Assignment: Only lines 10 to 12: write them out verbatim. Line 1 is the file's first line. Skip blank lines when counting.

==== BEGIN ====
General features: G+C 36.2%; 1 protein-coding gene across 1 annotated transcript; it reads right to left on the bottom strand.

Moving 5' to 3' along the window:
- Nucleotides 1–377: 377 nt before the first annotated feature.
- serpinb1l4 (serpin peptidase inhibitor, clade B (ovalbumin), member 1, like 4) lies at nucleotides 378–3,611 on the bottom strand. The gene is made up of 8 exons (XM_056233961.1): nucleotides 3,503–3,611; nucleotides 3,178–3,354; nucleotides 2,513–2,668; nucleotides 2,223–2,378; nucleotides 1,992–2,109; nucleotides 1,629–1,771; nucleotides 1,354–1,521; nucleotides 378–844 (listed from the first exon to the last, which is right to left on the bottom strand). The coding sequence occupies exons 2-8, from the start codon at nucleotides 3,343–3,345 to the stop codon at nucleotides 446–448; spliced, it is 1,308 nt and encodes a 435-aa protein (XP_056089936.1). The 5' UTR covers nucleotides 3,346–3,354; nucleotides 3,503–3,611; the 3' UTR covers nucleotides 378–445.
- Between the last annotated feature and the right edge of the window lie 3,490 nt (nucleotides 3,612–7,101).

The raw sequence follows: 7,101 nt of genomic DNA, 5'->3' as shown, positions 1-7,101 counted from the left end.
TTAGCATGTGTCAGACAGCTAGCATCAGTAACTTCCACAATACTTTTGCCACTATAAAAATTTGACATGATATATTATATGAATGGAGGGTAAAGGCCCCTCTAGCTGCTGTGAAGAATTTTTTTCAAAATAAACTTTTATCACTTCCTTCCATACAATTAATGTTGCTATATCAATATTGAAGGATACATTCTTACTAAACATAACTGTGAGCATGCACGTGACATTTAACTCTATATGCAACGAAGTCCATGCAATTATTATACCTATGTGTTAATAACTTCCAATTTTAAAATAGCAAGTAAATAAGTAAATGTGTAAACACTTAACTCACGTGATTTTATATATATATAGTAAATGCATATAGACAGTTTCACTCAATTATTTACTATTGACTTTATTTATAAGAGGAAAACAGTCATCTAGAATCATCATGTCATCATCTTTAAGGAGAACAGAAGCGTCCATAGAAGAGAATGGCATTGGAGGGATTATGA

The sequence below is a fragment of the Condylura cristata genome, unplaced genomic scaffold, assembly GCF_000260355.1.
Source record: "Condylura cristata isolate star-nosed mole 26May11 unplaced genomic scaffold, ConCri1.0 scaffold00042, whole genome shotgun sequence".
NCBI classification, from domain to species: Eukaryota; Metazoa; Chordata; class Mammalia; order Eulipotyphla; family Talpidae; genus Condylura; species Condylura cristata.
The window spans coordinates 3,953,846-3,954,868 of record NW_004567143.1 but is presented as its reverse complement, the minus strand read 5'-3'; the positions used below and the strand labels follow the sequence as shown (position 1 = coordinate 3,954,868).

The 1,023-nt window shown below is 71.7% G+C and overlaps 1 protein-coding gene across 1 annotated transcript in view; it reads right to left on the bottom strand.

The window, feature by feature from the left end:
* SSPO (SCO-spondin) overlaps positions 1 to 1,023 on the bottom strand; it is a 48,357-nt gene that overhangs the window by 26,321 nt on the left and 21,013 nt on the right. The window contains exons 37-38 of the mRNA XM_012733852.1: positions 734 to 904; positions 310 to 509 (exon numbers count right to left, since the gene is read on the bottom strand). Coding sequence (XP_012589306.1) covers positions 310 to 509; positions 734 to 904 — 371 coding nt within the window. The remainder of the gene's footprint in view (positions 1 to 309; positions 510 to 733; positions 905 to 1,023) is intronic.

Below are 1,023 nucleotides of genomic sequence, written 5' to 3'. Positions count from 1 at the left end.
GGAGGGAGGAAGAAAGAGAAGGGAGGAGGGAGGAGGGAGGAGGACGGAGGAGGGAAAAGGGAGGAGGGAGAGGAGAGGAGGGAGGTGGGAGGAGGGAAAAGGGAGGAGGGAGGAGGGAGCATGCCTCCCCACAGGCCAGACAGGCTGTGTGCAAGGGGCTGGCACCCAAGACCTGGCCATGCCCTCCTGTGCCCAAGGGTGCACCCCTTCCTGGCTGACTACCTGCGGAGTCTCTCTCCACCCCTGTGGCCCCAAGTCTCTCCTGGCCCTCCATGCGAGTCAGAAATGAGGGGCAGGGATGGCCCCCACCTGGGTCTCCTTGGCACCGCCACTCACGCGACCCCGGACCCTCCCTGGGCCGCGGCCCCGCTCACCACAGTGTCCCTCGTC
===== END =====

NCBI classification, from domain to species: Eukaryota; Metazoa; Chordata; class Mammalia; order Eulipotyphla; family Talpidae; genus Condylura; species Condylura cristata.
The window spans coordinates 3,953,846-3,954,868 of record NW_004567143.1 but is presented as its reverse complement, the minus strand read 5'-3'; the positions used below and the strand labels follow the sequence as shown (position 1 = coordinate 3,954,868).

The 1,023-nt window shown below is 71.7% G+C and overlaps 1 protein-coding gene across 1 annotated transcript in view; it reads right to left on the bottom strand.